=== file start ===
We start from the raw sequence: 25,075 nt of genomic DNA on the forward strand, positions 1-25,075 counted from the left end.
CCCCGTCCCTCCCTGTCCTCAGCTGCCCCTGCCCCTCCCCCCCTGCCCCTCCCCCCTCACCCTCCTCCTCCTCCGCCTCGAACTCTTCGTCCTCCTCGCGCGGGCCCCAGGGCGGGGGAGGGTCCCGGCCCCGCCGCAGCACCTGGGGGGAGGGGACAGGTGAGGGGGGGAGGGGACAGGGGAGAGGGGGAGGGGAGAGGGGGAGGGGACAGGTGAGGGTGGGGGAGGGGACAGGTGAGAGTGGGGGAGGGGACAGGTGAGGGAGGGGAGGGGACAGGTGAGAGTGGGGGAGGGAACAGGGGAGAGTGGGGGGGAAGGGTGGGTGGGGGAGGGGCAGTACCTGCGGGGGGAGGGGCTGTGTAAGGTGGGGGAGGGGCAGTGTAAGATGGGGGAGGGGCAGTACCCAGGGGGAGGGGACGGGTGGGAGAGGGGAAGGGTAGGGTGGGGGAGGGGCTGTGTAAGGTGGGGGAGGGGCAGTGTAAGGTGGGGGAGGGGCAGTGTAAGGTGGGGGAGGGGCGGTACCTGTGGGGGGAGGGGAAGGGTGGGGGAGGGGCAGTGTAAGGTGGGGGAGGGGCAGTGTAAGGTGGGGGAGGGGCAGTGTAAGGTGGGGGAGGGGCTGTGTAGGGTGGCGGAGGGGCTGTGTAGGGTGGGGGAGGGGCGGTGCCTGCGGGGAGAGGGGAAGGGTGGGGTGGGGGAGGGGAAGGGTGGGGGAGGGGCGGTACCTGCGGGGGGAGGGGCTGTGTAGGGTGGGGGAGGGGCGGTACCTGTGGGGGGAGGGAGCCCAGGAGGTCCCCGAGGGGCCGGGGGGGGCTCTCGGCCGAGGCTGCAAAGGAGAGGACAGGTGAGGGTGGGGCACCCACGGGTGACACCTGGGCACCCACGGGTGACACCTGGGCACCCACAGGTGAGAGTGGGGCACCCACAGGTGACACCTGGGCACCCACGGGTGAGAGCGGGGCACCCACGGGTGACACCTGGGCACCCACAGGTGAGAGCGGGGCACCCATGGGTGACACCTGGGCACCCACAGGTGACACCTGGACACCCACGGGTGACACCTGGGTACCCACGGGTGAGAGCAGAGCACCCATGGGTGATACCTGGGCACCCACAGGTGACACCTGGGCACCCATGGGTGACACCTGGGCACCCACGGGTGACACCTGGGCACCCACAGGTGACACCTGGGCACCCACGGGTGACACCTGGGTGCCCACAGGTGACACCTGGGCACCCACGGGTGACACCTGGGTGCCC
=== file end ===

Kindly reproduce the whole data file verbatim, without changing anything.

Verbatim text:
We start from the raw sequence: 25,075 nt of genomic DNA on the forward strand, positions 1-25,075 counted from the left end.
CCCCGTCCCTCCCTGTCCTCAGCTGCCCCTGCCCCTCCCCCCCTGCCCCTCCCCCCTCACCCTCCTCCTCCTCCGCCTCGAACTCTTCGTCCTCCTCGCGCGGGCCCCAGGGCGGGGGAGGGTCCCGGCCCCGCCGCAGCACCTGGGGGGAGGGGACAGGTGAGGGGGGGAGGGGACAGGGGAGAGGGGGAGGGGAGAGGGGGAGGGGACAGGTGAGGGTGGGGGAGGGGACAGGTGAGAGTGGGGGAGGGGACAGGTGAGGGAGGGGAGGGGACAGGTGAGAGTGGGGGAGGGAACAGGGGAGAGTGGGGGGGAAGGGTGGGTGGGGGAGGGGCAGTACCTGCGGGGGGAGGGGCTGTGTAAGGTGGGGGAGGGGCAGTGTAAGATGGGGGAGGGGCAGTACCCAGGGGGAGGGGACGGGTGGGAGAGGGGAAGGGTAGGGTGGGGGAGGGGCTGTGTAAGGTGGGGGAGGGGCAGTGTAAGGTGGGGGAGGGGCAGTGTAAGGTGGGGGAGGGGCGGTACCTGTGGGGGGAGGGGAAGGGTGGGGGAGGGGCAGTGTAAGGTGGGGGAGGGGCAGTGTAAGGTGGGGGAGGGGCAGTGTAAGGTGGGGGAGGGGCTGTGTAGGGTGGCGGAGGGGCTGTGTAGGGTGGGGGAGGGGCGGTGCCTGCGGGGAGAGGGGAAGGGTGGGGTGGGGGAGGGGAAGGGTGGGGGAGGGGCGGTACCTGCGGGGGGAGGGGCTGTGTAGGGTGGGGGAGGGGCGGTACCTGTGGGGGGAGGGAGCCCAGGAGGTCCCCGAGGGGCCGGGGGGGGCTCTCGGCCGAGGCTGCAAAGGAGAGGACAGGTGAGGGTGGGGCACCCACGGGTGACACCTGGGCACCCACGGGTGACACCTGGGCACCCACAGGTGAGAGTGGGGCACCCACAGGTGACACCTGGGCACCCACGGGTGAGAGCGGGGCACCCACGGGTGACACCTGGGCACCCACAGGTGAGAGCGGGGCACCCATGGGTGACACCTGGGCACCCACAGGTGACACCTGGACACCCACGGGTGACACCTGGGTACCCACGGGTGAGAGCAGAGCACCCATGGGTGATACCTGGGCACCCACAGGTGACACCTGGGCACCCATGGGTGACACCTGGGCACCCACGGGTGACACCTGGGCACCCACAGGTGACACCTGGGCACCCACGGGTGACACCTGGGTGCCCACAGGTGACACCTGGGCACCCACGGGTGACACCTGGGTGCCC